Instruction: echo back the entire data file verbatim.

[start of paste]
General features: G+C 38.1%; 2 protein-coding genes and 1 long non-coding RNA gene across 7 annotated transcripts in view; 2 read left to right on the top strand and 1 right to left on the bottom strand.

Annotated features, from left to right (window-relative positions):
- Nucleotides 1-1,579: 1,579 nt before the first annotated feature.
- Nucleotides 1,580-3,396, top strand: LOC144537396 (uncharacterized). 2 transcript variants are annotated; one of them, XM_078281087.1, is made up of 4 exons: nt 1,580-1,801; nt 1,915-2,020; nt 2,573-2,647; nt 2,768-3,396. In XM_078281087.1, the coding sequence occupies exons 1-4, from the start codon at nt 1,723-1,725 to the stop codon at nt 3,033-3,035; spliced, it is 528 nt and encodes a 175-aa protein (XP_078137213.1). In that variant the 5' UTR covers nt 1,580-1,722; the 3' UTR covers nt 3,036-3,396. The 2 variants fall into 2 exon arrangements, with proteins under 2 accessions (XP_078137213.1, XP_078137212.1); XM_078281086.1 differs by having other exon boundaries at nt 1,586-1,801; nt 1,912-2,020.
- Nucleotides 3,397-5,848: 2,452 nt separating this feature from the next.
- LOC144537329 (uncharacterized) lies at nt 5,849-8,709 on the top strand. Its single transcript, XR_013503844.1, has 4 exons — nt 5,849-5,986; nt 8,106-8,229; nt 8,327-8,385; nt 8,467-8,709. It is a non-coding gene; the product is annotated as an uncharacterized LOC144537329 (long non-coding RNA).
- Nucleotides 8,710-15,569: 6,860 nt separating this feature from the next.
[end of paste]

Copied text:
General features: G+C 38.1%; 2 protein-coding genes and 1 long non-coding RNA gene across 7 annotated transcripts in view; 2 read left to right on the top strand and 1 right to left on the bottom strand.

Annotated features, from left to right (window-relative positions):
- Nucleotides 1-1,579: 1,579 nt before the first annotated feature.
- Nucleotides 1,580-3,396, top strand: LOC144537396 (uncharacterized). 2 transcript variants are annotated; one of them, XM_078281087.1, is made up of 4 exons: nt 1,580-1,801; nt 1,915-2,020; nt 2,573-2,647; nt 2,768-3,396. In XM_078281087.1, the coding sequence occupies exons 1-4, from the start codon at nt 1,723-1,725 to the stop codon at nt 3,033-3,035; spliced, it is 528 nt and encodes a 175-aa protein (XP_078137213.1). In that variant the 5' UTR covers nt 1,580-1,722; the 3' UTR covers nt 3,036-3,396. The 2 variants fall into 2 exon arrangements, with proteins under 2 accessions (XP_078137213.1, XP_078137212.1); XM_078281086.1 differs by having other exon boundaries at nt 1,586-1,801; nt 1,912-2,020.
- Nucleotides 3,397-5,848: 2,452 nt separating this feature from the next.
- LOC144537329 (uncharacterized) lies at nt 5,849-8,709 on the top strand. Its single transcript, XR_013503844.1, has 4 exons — nt 5,849-5,986; nt 8,106-8,229; nt 8,327-8,385; nt 8,467-8,709. It is a non-coding gene; the product is annotated as an uncharacterized LOC144537329 (long non-coding RNA).
- Nucleotides 8,710-15,569: 6,860 nt separating this feature from the next.